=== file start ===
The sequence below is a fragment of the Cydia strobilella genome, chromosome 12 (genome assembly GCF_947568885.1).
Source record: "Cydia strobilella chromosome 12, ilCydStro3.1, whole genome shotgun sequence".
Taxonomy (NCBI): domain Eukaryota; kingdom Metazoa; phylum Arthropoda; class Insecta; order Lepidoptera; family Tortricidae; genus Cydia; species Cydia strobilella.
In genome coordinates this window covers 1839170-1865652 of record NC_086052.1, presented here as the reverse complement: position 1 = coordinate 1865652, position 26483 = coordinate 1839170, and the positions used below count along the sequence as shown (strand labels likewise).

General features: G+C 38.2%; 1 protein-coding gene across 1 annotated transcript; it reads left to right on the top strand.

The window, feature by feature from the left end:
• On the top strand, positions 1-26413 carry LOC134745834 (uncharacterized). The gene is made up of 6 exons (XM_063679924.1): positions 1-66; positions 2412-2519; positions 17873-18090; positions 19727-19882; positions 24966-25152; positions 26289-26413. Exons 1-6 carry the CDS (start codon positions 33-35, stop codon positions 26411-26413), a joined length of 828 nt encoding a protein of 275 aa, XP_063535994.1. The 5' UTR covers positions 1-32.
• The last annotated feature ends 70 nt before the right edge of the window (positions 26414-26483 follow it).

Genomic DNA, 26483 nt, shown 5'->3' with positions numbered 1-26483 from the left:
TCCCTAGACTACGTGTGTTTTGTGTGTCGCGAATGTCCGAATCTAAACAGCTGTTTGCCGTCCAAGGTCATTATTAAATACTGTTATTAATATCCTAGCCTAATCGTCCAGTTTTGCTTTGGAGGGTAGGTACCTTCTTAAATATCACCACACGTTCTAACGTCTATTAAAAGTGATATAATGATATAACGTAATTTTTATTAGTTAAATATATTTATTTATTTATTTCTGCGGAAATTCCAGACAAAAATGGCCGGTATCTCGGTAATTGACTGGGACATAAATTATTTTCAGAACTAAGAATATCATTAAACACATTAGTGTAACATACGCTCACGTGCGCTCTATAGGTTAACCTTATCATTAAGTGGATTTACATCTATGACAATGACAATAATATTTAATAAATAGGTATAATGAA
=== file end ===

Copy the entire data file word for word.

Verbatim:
The sequence below is a fragment of the Cydia strobilella genome, chromosome 12 (genome assembly GCF_947568885.1).
Source record: "Cydia strobilella chromosome 12, ilCydStro3.1, whole genome shotgun sequence".
Taxonomy (NCBI): domain Eukaryota; kingdom Metazoa; phylum Arthropoda; class Insecta; order Lepidoptera; family Tortricidae; genus Cydia; species Cydia strobilella.
In genome coordinates this window covers 1839170-1865652 of record NC_086052.1, presented here as the reverse complement: position 1 = coordinate 1865652, position 26483 = coordinate 1839170, and the positions used below count along the sequence as shown (strand labels likewise).

General features: G+C 38.2%; 1 protein-coding gene across 1 annotated transcript; it reads left to right on the top strand.

The window, feature by feature from the left end:
• On the top strand, positions 1-26413 carry LOC134745834 (uncharacterized). The gene is made up of 6 exons (XM_063679924.1): positions 1-66; positions 2412-2519; positions 17873-18090; positions 19727-19882; positions 24966-25152; positions 26289-26413. Exons 1-6 carry the CDS (start codon positions 33-35, stop codon positions 26411-26413), a joined length of 828 nt encoding a protein of 275 aa, XP_063535994.1. The 5' UTR covers positions 1-32.
• The last annotated feature ends 70 nt before the right edge of the window (positions 26414-26483 follow it).

Genomic DNA, 26483 nt, shown 5'->3' with positions numbered 1-26483 from the left:
TCCCTAGACTACGTGTGTTTTGTGTGTCGCGAATGTCCGAATCTAAACAGCTGTTTGCCGTCCAAGGTCATTATTAAATACTGTTATTAATATCCTAGCCTAATCGTCCAGTTTTGCTTTGGAGGGTAGGTACCTTCTTAAATATCACCACACGTTCTAACGTCTATTAAAAGTGATATAATGATATAACGTAATTTTTATTAGTTAAATATATTTATTTATTTATTTCTGCGGAAATTCCAGACAAAAATGGCCGGTATCTCGGTAATTGACTGGGACATAAATTATTTTCAGAACTAAGAATATCATTAAACACATTAGTGTAACATACGCTCACGTGCGCTCTATAGGTTAACCTTATCATTAAGTGGATTTACATCTATGACAATGACAATAATATTTAATAAATAGGTATAATGAA